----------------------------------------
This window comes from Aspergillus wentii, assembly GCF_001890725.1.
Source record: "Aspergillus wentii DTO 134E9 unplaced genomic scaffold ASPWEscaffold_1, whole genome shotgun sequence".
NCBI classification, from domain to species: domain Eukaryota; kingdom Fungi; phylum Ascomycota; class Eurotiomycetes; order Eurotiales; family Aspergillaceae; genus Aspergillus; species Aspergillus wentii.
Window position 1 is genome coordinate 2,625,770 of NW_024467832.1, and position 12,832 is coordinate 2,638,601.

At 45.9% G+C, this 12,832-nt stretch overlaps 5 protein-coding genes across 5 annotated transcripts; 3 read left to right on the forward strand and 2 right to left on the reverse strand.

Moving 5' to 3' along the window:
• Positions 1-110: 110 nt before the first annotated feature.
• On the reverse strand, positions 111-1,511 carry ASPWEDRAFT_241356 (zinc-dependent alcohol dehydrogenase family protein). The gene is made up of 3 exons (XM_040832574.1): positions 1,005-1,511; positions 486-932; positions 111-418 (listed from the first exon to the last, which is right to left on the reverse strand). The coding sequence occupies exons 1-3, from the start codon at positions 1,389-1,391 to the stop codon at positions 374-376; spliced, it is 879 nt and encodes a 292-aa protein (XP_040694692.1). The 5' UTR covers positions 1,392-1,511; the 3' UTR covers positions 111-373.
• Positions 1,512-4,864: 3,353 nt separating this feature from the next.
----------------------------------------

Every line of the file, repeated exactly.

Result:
This window comes from Aspergillus wentii, assembly GCF_001890725.1.
Source record: "Aspergillus wentii DTO 134E9 unplaced genomic scaffold ASPWEscaffold_1, whole genome shotgun sequence".
NCBI classification, from domain to species: domain Eukaryota; kingdom Fungi; phylum Ascomycota; class Eurotiomycetes; order Eurotiales; family Aspergillaceae; genus Aspergillus; species Aspergillus wentii.
Window position 1 is genome coordinate 2,625,770 of NW_024467832.1, and position 12,832 is coordinate 2,638,601.

At 45.9% G+C, this 12,832-nt stretch overlaps 5 protein-coding genes across 5 annotated transcripts; 3 read left to right on the forward strand and 2 right to left on the reverse strand.

Moving 5' to 3' along the window:
• Positions 1-110: 110 nt before the first annotated feature.
• On the reverse strand, positions 111-1,511 carry ASPWEDRAFT_241356 (zinc-dependent alcohol dehydrogenase family protein). The gene is made up of 3 exons (XM_040832574.1): positions 1,005-1,511; positions 486-932; positions 111-418 (listed from the first exon to the last, which is right to left on the reverse strand). The coding sequence occupies exons 1-3, from the start codon at positions 1,389-1,391 to the stop codon at positions 374-376; spliced, it is 879 nt and encodes a 292-aa protein (XP_040694692.1). The 5' UTR covers positions 1,392-1,511; the 3' UTR covers positions 111-373.
• Positions 1,512-4,864: 3,353 nt separating this feature from the next.